Friday, March 06, 2009
We hear much about the notion of international adoptions. American couples spend vast sums of money to get a child from China, Romania, Korea or wherever. They are always heart warming stories of love. Most always God's name is invoked - as having ordained the whole thing. We always know it's of God when an adoption goes through!
But there is another kind of adoption that is less known. I'm talking about the adoption of children from the foster care system. Currently in America, there are tens of thousands of children in foster care --- ready and available for adoption. Most of them have been abused. Many have just been neglected. State child protection agencies work to resolve the unsuitable situations with birth families - including placing the children with relatives (such as grandparents).
Ultimately, when agency efforts fail, the state terminates the parental rights. At that point, the child becomes a ward of the state. After psychological and health exams, the state determines that the child is a good candidate for adoption ... and the child goes "into inventory." They are literally tracked like inventory of goods - and you can shop for them on-line. Here is the link for the on-line shopping sites of all states in the U.S.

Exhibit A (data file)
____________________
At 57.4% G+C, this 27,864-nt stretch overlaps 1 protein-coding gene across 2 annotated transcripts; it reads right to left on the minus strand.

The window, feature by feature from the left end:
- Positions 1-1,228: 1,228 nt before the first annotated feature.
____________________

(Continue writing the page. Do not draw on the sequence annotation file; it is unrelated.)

Note that most of the larger states have several sites, sorted by region where the children are in foster care. Currently, Texas alone has more than 6,000 children in inventory. They are all ready and available for adoption. In most cases, the State of Texas will offer a financial subsidy to the families that adopt these children. (It works like child support.) Such children will also come with state-paid health insurance (if you want it). They also qualify for free tuition to any state college they might want to attend later in life.
But the truth of the matter is that these 6,000 children in Texas are the children that nobody wants. Their parents have brutalized and terrorized them. Now society rejects them. Instead, we go half way around the world looking for a child to adopt. Meanwhile, these children in our own backyards languish - wishing someone would care enough to adopt them and give them a "forever family."
Jesus said we are to love our neighbor as ourselves. That means we are to do for others what we would want done for us. If I were an abused child in the foster care system in America --- I would definitely want someone to adopt me, to love me and to care for me. I would want someone to give me a family and give me roots.
My wife and I have already adopted three of these children from the Texas foster care system. How many will you adopt?